Reports on the campaign against ISIS and the training of Iraqi security forces from U.S. Central Command (CENTCOM) were overly optimistic and edited to "more positively reflect the situation on the ground," according to a new report from a House Republican task force.
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The GOP investigation found that CENTCOM’s reports from the fall of 2014 to the summer of 2015 relied too heavily on rosy assessments from commanders in the Middle East, as opposed to "vetted" intelligence from analysts. The report was prompted by the Pentagon inspector general’s inquiry into whether intelligence reports were altered. Concerns were first raised by a whistleblower in May of 2015.
The result, according to officials interviewed by the GOP task force set up to investigate CENTCOM intelligence reporting, "cast U.S. efforts in a more positive light" and was more optimistic than other reports from the intelligence community.
"Every time that there was a change it was a change in one direction –- that America was being more successful in defeating ISIS," Rep. Mike Pompeo, R-Kansas, an Intelligence Committee member who is spearheading the effort, told ABC News.
The report also highlighted several instances where public testimony and statements from CENTCOM appeared more positive than events on the ground.
The findings of the joint task force -- created by the chairmen of the House Armed Services Committee, the House Permanent Select Committee on Intelligence and the House Appropriations Subcommittee on Defense -- stop short of alleging any outright political motivation was behind the overly positive analysis.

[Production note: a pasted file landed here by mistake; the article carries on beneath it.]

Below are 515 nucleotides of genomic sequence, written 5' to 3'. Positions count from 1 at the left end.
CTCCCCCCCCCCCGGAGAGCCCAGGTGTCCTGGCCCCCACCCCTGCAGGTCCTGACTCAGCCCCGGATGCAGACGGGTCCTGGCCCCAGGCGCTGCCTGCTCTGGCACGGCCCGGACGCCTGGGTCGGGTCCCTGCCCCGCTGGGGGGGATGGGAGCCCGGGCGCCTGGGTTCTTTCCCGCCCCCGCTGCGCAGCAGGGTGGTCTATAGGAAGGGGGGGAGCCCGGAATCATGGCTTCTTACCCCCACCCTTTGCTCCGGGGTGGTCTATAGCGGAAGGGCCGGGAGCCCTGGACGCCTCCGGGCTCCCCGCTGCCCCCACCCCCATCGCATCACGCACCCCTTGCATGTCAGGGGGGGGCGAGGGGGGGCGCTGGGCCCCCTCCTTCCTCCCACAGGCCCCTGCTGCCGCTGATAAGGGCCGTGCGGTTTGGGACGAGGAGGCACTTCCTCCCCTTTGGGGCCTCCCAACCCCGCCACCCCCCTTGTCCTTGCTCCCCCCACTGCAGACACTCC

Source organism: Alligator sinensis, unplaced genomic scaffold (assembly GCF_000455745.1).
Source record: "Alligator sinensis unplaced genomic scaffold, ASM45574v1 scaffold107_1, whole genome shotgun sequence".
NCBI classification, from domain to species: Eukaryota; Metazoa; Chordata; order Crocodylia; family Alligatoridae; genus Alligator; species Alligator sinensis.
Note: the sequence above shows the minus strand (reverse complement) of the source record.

"There are many inside of CENTCOM who believe that was the case," Pompeo said. "When the narrative from the administration is that we are defeating ISIS, and the facts on the ground are different, you’re in a really bad spot."
It is also not clear from the report if any of the specific intelligence assessments in question ever made it into President Obama’s briefings.
Democrats, in their own investigation into the manipulation of intelligence reports, found no evidence of politicization, but similarly described an "overly insular" intelligence gathering process that was "sometimes slow and insufficiently accommodating of dissent."
The GOP task force called these "interim conclusions" and said it has not yet received all requested materials from CENTCOM. The task force will continue its work after the investigation by the Department of Defense Inspector General (IG) is complete.
According to Commander Kyle Raines, a spokesman for CENTCOM, the Congressional Joint Task Force initial report has been "seen and we appreciate the independent oversight provided."
"We are reviewing the findings of the initial report; since the Joint Task Force investigation is ongoing, as is the DoD IG's investigation, we will refrain from further comment at this time," he said.
A Pentagon spokesman noted that the Defense Department's inspector general is conducting its own investigation of the matter. Though he could not comment directly on the ongoing I.G. investigation, Commander Patrick Evans said that senior civilian and military leaders use a wide range of assessments provided by the intelligence community and from other sources in their planning and decision making.
"Experts sometimes disagree on the interpretation of complex data, and the Intelligence Community and Department of Defense welcome healthy dialogue on these vital national security topics," said Evans.
Last November Obama addressed the ongoing inspector general probe.
"One of the things I insisted on the day I walked into the Oval Office was that I don’t want intelligence shaded by politics," he said. "It feels to me like, at my level at least, we’ve had a pretty clear-eyed, sober assessment of where we’ve made real progress and where we have not."